Skeletal age at the time of surgical intervention (SASI) was determined using the CPH method.12 First, a scalable, standardized, digital long leg radiograph was taken in an AP orientation no more than one month before surgery and used to evaluate the central peak value (CPV). The individual magnification factor was determined by a 25.4 mm-diameter metal ball, which was placed between the legs at the level of the knee joint line. The CPV was calculated by dividing the distance between the central peak of the distal femoral physis and a line between the medial and lateral ends of the distal femoral physis by the width of the distal femoral physis (Figure 1). According to Knapik et al,12 patients’ chronological age at 90% of final height (CA90%FH) was calculated using chronological age at the time of surgical intervention (CASI) using the following equation:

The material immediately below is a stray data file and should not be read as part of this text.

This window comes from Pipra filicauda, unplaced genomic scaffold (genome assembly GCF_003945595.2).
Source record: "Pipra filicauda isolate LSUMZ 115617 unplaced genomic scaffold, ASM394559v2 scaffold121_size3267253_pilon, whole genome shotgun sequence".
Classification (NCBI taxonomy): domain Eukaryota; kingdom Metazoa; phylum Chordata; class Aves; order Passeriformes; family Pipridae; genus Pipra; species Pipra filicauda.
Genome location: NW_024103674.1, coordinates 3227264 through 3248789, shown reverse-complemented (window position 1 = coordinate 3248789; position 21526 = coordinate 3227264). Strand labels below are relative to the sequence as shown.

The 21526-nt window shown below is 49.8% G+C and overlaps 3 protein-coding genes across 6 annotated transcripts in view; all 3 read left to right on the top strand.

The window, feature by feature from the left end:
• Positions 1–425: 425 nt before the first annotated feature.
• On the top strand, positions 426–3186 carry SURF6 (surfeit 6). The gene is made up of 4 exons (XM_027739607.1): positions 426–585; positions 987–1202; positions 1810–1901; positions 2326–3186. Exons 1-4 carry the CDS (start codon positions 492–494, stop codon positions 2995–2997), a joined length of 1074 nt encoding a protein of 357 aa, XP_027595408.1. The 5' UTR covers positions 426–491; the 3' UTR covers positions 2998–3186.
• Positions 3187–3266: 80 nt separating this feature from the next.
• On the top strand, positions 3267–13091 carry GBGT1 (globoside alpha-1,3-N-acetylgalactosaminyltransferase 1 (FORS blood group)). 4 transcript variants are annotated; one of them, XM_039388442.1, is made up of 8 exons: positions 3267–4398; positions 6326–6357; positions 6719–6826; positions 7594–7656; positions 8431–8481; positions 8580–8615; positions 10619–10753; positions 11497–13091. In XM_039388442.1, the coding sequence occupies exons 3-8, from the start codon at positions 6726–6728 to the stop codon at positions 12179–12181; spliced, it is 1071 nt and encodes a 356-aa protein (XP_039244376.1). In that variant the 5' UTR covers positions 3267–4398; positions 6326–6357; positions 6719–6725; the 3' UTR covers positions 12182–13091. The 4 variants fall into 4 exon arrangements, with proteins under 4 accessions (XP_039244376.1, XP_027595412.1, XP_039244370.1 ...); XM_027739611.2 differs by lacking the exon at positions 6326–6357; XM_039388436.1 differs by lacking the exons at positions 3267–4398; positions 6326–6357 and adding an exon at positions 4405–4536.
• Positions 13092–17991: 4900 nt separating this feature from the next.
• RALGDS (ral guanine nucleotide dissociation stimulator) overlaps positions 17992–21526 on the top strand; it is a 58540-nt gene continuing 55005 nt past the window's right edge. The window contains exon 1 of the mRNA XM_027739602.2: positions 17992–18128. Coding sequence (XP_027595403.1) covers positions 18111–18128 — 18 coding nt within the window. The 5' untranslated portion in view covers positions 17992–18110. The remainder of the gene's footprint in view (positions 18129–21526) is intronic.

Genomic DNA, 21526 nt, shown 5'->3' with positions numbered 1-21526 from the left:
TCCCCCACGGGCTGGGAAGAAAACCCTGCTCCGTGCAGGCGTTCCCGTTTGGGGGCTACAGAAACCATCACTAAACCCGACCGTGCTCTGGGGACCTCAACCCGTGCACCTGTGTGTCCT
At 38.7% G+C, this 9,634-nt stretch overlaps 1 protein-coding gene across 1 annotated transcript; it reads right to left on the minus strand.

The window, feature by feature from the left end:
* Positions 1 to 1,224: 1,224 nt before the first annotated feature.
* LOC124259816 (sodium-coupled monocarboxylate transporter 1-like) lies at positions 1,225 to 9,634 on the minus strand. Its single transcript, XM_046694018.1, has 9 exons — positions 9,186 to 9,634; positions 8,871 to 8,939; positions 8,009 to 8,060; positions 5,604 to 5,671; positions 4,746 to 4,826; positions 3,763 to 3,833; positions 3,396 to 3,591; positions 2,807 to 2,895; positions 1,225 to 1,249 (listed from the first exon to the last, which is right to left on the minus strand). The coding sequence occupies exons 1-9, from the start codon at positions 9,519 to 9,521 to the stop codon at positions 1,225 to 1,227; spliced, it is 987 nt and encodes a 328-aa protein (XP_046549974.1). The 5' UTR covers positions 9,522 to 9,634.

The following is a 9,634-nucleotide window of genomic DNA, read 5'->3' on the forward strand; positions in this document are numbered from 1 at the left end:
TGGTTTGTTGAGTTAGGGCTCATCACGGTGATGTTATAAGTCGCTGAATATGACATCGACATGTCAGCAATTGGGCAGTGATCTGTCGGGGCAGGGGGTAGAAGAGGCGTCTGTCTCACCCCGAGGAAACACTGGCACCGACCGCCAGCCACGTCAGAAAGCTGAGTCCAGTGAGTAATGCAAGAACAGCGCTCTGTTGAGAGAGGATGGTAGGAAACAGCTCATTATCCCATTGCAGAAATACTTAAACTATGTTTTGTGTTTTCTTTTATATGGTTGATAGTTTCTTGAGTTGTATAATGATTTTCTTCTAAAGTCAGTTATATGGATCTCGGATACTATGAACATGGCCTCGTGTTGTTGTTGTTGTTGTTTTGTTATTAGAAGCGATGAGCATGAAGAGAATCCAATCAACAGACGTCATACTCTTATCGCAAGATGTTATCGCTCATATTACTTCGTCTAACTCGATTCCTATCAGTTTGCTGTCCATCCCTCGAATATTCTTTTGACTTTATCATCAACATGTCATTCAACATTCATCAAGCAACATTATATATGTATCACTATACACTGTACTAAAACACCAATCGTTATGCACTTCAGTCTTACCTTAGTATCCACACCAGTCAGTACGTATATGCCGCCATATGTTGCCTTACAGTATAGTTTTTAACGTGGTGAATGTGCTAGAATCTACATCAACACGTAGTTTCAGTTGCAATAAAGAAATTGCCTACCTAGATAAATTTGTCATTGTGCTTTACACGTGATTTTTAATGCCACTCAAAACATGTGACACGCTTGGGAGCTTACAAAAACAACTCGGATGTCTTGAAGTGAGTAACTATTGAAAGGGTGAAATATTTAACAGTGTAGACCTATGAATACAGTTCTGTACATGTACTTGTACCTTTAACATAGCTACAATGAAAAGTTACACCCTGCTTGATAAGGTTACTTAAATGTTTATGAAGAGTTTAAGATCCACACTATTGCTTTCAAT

In previously studied populations, females reached 90% of final height at age 11 years 4 months and males at age 13 years 2 months.21 Under this assumption, skeletal age at the time of surgical intervention (SASI_CPH) was calculated by the following equations:
Since all patients received surgery on both legs, the mean of the right and left CPV was calculated and used for further analysis.
Next, four different multiplier tables were used to predict the final adult height of the patients (FHPRE) based on either CASI and/or SASI_CPH:
A) Multiplier according to Bayley and Pinneau:14 Bayley and Pinneau (BP) differentiated between delayed (SASI - CASI < -1), average (SASI - CASI = ± 1), and accelerated (SASI - CASI > 1) skeletal maturity. They published three different multiplier tables for the respective groups. After the type of skeletal maturity was determined, the final adult height of the patients (FHPRE_BP) was calculated using the following equation: